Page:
When F1 teams were fashionably lateby Paul Fearnley on 21st February 2019
Teams used to regularly deliver their Formula 1 cars late, including Williams. Nowadays it's a different story...
Alarm bells are ringing for Williams. Not that it’s slept much, I don’t suppose.
Overdue FW42 was delivered still incomplete to Barcelona at 4am Wednesday and rookie George Russell’s seat is being fit on-site as I write.
Sebastian Vettel, meanwhile, approaches Ferrari’s 300th lap of official testing.
Mind the gap!
Things were very different 40 years ago when new Formula 1 cars were delayed by design.
FW06 had been ready on the dot for 1978 – there were important Saudi sponsors to keep sweet – but designer Patrick Head was determined to take his time with its successor. Alan Jones’ heavy accident due to stub-axle failure during practice at Watkins Glen had sowed the seed of caution.
Sir Frank has seen all sides since entering F1 a half-century ago with his late great mate Piers Courage. He knows better than anyone that every day counts
Head realised there was much to learn. And a grabbed week in Imperial College London’s wind tunnel with moving ground plane helped put him straight: FW06’s aero figures were unbelievably bad; and FW07’s were unbelievably good.
He didn’t grasp fully the darker arts of ground effect but inherent conservatism prevented him from over-reaching and the result was a neat and solid car capable of coping with the associated grinding, pounding, scraping and squeezing strains and stresses.
Where he miscalculated badly was his assumption that FW06 would be able to hold the fort at the start of 1979.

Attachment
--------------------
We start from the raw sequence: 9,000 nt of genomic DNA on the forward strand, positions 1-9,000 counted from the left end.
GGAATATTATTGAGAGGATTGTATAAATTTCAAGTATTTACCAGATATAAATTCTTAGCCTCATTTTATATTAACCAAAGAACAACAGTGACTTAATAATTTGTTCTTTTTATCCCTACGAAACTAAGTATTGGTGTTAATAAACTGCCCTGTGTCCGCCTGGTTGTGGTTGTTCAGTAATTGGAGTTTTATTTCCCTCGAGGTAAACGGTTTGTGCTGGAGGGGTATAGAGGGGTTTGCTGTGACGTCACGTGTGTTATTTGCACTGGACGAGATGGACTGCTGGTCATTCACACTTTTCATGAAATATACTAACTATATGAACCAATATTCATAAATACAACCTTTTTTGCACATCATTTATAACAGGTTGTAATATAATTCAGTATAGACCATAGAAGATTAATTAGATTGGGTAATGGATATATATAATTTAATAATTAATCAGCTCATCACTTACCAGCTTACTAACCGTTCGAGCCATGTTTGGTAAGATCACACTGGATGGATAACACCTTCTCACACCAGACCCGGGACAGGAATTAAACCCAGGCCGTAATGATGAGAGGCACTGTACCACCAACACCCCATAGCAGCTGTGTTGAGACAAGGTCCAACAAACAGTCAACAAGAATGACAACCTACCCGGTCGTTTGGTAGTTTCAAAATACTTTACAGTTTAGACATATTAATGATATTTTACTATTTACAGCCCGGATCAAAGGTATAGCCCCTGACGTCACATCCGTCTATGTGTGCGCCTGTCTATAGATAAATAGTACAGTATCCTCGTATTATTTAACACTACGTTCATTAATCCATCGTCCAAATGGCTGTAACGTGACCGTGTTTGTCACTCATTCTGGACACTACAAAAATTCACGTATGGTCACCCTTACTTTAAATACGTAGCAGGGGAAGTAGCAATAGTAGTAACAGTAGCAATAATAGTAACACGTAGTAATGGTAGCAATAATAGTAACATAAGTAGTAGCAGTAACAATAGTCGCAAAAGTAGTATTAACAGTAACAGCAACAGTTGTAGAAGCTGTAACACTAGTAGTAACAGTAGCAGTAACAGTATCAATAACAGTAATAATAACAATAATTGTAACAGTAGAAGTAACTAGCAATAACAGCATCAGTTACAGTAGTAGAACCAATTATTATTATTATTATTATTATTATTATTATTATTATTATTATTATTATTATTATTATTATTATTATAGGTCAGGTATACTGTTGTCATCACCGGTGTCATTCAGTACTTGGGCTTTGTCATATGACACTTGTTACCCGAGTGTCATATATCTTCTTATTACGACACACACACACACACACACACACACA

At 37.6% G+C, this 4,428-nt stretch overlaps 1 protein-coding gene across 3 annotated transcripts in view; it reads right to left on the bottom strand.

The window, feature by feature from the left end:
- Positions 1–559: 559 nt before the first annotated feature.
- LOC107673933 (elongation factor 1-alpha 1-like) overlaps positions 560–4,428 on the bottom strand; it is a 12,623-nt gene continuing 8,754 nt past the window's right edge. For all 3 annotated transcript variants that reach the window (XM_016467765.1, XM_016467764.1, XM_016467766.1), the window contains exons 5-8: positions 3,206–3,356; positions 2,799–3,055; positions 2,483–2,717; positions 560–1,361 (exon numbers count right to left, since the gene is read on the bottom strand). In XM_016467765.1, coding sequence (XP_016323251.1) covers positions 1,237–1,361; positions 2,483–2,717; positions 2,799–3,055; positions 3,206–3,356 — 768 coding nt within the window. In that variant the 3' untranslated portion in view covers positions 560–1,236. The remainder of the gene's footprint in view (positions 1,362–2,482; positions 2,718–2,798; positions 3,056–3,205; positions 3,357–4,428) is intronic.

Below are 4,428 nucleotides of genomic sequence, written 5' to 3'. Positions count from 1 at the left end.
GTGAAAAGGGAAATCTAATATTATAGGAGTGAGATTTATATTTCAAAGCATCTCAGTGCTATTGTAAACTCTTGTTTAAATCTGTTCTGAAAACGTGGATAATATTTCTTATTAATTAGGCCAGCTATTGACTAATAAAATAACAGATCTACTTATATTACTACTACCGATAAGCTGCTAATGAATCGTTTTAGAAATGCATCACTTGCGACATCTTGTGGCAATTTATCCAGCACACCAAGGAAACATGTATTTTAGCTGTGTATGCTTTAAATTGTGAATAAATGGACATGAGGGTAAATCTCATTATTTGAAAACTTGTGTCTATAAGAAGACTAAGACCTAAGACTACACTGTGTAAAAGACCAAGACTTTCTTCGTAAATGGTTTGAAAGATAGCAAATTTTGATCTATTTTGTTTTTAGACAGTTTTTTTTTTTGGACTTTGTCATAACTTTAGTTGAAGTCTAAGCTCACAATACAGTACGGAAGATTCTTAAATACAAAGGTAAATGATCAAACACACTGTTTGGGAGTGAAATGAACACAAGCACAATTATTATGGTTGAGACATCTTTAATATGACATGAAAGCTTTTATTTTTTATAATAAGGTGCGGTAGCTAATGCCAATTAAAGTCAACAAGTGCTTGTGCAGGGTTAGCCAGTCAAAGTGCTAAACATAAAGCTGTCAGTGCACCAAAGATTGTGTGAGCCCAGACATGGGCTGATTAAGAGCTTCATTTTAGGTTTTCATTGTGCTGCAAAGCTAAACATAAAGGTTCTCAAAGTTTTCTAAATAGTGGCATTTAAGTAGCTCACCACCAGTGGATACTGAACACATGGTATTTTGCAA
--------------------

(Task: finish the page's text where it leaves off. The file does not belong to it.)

F1 settled into a rhythm during the 1970s. Jan/Feb: South America; Feb/Mar: extended test and race at South Africa’s Kyalami; Mar/Apr: non-championship bashes at Brands and/or Silverstone; and Apr/May: the ‘European season’ begins, often in Spain.
It wasn’t the end of the world (championship) if your new car was still being screwed together long after the mince pies had staled: Lotus 72 made its bow in Spain in 1970 and tanked and was put on hold briefly; a lone McLaren M23 set the pace in South Africa in 1973 and would have won but for a puncture; and Ferrari’s 312T of 1975 ran short of breath in Kyalami’s rarefied atmosphere.
The Lotus 79 pacesetter of 1978 had been seen first on a grisly March day at Silverstone’s BRDC International Trophy: Mario Andretti slithered across a huge puddle and a sea of mud before striking amidships an abandoned Shadow.
It wasn’t seen again until May’s Monaco Grand Prix – rear end having been amended to accommodate a Hewland in place of Getrag’s Goggomobil-inspired ‘queerbox’ – and even then Lotus sent just one and chose not to race it.
The pace of change that it invoked thereafter, however, caught out even its creators.
Ligier surprised everybody by dominating the first two GPs of 1979 with its new JS11, built by men imbued with Matra’s ‘rocket science’ attitude and aptitude and also blessed with strength and stamina from years of successful endurance racing. (Oh, and bleeding excess negative pressure via flaps secreted under JS11’s radiators.)